INTRO: Robert Preston reports on station design concepts on London Underground’s Jubilee line extension and the Paris Météor line

ARCHITECTS and engineers working on major extensions to the metro networks in Paris and London have sought to create a better environment for passengers. In both cities the aim has been to banish the less pleasing aspects of underground railways and create stations where the passenger’s journey between street and train is simple, well-lit and secure.

London Underground’s Jubilee line is being extended by 16 km from Green Park in the city centre through southeast London and the Docklands redevelopment area to terminate in the inner eastern suburb of Stratford. Running largely below ground in twin bored tunnels, the extension will serve business and residential areas as well as major redevelopment sites. With the exception of Waterloo and Canada Water, designed by an in-house project team, the 11 stations on the route are the work of different architects, developed as individual entities within a general set of priorities.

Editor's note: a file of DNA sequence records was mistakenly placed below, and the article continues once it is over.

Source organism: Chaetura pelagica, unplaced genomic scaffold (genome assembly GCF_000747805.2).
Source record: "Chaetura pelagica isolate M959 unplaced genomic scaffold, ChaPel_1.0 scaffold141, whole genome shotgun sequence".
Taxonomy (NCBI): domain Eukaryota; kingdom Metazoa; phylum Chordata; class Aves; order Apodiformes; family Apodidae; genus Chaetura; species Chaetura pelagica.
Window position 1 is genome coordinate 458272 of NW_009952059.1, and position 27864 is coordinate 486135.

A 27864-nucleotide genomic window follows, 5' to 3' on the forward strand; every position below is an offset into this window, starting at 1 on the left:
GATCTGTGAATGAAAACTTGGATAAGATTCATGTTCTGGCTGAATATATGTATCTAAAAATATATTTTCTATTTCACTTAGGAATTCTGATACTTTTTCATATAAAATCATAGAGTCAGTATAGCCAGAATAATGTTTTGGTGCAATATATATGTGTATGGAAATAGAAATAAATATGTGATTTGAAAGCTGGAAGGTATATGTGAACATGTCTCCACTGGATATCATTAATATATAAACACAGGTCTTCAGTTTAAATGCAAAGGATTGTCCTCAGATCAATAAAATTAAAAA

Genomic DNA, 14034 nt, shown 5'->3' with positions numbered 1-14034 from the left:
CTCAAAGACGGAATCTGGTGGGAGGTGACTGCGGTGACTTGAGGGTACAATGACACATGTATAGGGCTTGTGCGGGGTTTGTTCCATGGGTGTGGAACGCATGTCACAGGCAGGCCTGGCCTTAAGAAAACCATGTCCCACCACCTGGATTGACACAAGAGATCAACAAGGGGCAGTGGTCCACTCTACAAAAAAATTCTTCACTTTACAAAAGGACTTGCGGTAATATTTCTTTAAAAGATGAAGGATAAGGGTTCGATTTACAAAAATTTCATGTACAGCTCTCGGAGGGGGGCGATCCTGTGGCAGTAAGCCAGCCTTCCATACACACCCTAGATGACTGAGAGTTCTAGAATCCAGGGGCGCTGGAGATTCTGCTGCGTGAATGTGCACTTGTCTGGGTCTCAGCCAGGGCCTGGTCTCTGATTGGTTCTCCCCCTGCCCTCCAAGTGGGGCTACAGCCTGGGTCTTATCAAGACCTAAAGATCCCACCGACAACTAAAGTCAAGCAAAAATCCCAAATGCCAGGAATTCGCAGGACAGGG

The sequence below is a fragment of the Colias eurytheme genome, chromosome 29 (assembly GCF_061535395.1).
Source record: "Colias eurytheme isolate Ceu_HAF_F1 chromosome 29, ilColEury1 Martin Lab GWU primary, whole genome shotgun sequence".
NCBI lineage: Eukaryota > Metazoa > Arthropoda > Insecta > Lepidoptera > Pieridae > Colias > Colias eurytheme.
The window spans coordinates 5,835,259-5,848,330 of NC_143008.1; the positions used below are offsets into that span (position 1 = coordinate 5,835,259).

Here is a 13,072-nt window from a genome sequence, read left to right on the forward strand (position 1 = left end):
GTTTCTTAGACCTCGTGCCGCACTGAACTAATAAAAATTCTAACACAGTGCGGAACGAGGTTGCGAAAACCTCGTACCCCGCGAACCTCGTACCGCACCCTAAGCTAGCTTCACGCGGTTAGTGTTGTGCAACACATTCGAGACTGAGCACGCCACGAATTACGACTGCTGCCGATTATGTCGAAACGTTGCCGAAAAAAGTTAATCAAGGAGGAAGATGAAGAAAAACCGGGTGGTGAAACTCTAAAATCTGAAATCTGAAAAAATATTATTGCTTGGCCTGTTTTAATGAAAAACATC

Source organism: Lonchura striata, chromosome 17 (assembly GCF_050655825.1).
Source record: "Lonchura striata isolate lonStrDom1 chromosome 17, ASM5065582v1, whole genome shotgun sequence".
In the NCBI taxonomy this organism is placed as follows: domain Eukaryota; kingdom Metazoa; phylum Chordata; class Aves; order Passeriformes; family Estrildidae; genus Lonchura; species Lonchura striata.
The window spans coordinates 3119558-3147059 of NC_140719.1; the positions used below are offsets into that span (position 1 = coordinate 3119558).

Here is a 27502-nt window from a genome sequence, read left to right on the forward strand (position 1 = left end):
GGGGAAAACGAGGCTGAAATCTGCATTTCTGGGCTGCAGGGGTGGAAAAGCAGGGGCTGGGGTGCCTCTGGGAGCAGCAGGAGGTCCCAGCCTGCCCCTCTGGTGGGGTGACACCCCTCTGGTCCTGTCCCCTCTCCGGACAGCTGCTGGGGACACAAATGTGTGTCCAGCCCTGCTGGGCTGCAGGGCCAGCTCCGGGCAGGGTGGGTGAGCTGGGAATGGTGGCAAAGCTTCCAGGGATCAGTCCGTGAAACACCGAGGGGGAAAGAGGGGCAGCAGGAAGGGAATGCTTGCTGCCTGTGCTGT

The Jubilee line extension has been built on a generous scale. The largest station is at North Greenwich where a box 360m long, 20m wide and 20m deep has been excavated on a derelict site that will also host Britain’s millennium celebrations at the end of 1999.

Described by LU as ’the biggest underground station in the world’, North Greenwich has been designed by Alsop & St